Even as moneybags became the lords of the land, uprooting and inverting social order, my father did not lose his sense of value. He measured his worth not by the car he drove; the house he lived in; or the clothing he wore; the number of chicken pieces on his plate; but by the enduring quality he added to the life of his community. It was apparent in the men and women he guided to places of greatness. It was evident in the peace he helped foster by his insistence that the truth was imperative. I saw my father stand alone, not afraid of facing the hysterical mobs. When the crowds were being seduced by the religious zealots, he watched and studied with caution. When the crowds were being mesmerized by the theatricals of medicine men, my father demanded empirical proof. He encouraged us to ask questions to authorities and anyone in-between. He never asked us to build a bigger house or buy a bigger car. He simply asked that we make for ourselves what we wanted to be.
As I grew older, I began to hear that the reward of teachers was in heaven. My father did not want any reward for insisting on what was right that at a point I thought he agreed that his reward was secured in heaven. Years later, I understood it all. His Maslow’s hierarchy of needs was few steps ahead of those of the people around him. He had overcome the physiological needs, the safety needs, the need for love and belonging. He was esteemed. He held out as his motto, the very mantra of his Alma-Ata, the University of Nigeria, Nsukka,(UNN): “To Restore the Dignity of Man.”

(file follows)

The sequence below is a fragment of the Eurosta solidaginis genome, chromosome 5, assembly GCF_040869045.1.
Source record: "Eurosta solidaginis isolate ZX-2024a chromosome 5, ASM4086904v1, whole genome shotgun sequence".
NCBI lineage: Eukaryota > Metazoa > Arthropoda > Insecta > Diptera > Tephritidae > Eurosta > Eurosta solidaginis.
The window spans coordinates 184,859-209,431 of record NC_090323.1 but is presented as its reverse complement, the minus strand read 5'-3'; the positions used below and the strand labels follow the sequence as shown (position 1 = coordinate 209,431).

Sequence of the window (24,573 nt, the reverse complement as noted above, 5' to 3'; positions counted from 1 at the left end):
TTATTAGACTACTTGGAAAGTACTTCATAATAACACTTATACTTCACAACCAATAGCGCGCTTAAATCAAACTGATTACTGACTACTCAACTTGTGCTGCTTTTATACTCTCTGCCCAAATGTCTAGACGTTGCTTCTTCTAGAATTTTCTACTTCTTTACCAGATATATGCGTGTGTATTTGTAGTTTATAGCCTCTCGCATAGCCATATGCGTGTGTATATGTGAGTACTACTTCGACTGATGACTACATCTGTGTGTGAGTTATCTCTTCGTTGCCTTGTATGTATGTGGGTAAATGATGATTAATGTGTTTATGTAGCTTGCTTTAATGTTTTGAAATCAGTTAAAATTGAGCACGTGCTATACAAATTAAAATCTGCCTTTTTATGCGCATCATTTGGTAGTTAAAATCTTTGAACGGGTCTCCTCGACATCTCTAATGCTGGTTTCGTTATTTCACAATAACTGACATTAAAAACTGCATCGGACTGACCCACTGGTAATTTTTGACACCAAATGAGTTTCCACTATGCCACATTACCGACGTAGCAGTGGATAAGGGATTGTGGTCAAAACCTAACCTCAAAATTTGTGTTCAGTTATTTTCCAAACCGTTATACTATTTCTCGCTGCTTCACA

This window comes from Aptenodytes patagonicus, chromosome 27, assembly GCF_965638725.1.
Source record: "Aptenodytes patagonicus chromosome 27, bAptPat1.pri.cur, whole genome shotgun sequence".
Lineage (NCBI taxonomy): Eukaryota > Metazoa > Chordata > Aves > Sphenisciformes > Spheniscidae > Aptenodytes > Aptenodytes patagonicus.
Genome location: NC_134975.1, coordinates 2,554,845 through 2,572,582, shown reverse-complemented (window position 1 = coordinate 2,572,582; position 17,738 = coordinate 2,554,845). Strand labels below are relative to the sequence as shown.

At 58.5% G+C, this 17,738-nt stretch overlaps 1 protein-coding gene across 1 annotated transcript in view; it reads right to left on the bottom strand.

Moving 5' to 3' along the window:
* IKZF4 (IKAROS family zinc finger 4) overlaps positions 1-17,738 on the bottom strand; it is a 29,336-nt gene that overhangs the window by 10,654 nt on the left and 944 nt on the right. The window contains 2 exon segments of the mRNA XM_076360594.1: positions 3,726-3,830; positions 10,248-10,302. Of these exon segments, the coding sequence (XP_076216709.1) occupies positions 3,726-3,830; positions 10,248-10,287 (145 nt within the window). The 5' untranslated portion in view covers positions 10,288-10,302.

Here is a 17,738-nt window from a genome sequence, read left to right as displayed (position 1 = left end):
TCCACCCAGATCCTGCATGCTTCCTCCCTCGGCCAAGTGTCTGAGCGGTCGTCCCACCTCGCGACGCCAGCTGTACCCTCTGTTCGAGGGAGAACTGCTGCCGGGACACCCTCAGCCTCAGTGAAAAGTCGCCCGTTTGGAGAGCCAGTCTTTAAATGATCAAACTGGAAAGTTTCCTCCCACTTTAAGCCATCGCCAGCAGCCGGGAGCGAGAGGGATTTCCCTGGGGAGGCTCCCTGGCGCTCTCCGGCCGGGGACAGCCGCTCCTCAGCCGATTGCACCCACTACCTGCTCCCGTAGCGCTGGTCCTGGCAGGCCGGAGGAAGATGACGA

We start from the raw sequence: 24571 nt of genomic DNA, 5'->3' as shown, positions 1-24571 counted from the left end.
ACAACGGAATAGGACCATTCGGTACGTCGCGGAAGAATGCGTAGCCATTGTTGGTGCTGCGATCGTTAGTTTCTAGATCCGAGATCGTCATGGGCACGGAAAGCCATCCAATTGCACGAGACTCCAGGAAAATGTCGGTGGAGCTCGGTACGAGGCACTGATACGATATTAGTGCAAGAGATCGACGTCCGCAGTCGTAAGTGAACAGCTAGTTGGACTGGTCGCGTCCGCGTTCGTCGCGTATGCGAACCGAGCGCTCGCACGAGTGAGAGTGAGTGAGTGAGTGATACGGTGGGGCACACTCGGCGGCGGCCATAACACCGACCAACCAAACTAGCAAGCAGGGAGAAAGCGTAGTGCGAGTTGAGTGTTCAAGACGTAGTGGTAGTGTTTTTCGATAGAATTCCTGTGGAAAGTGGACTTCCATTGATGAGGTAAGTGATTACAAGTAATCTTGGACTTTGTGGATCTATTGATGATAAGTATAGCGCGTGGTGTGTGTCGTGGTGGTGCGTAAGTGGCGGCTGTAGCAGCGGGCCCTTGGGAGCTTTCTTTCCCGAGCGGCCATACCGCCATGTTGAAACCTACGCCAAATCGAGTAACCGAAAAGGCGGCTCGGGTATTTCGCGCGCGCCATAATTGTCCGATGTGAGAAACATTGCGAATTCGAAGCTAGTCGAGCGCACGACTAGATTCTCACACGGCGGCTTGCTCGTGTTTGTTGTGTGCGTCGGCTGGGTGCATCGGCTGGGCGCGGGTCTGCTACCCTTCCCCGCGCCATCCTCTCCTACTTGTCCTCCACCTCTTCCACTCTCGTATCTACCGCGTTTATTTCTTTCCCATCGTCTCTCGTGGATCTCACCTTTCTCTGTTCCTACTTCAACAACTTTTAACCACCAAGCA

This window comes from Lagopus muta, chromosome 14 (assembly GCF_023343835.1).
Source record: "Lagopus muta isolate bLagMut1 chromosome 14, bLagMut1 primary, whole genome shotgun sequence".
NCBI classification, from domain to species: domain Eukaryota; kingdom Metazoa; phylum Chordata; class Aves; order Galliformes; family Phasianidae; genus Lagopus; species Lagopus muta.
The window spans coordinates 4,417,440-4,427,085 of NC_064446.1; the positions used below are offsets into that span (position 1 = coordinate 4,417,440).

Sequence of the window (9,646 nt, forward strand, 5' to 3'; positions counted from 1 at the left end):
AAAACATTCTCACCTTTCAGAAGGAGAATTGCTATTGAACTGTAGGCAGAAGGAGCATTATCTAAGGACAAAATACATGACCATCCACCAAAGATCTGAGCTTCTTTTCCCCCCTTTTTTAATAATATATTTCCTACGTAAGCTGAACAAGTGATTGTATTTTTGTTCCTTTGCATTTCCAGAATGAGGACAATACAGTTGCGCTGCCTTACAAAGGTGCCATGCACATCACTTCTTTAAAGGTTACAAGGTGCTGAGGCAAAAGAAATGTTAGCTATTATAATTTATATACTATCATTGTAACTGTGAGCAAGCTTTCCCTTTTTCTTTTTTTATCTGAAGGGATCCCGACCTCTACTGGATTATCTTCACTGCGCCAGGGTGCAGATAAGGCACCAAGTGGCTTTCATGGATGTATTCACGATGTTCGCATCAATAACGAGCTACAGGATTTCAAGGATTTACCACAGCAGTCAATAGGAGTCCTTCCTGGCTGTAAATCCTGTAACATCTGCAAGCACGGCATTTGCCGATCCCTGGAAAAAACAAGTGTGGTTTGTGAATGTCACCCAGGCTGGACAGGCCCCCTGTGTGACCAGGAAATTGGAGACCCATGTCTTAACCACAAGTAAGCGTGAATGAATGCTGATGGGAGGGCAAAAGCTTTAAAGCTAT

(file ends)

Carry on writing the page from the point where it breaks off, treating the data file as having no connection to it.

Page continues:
Even as the economic down turn began to erode those safety nets, he never wavered. He continued to insist that we were on a self-destructive path that would soon prove to be unsustainable. He saw his insurance plan for the education of his younger children reduced to junk by the ‘90s economic austerity. He retired and his pension remained stagnant for years even as the cost of living skyrocketed. He watched in horror as the governor of his state allowed pensioners like him to die in long lines waiting for verification before pensions were paid. When questioned, the governor called them dead wood. Though retired, he picked a teaching job at a private school to make ends meet.
It was not only my father who was a teacher. My mother was one too, and a tougher one at that. So I received a double dose of these lectures on the route to self- actualization. The emphasis was on a life that is greater than oneself; a life of service to others; a creative life that opens new spaces; a life that leaves a lasting legacy. That was my charge and not one geared towards owning properties in every major city in the world and a private jet at my beck and call.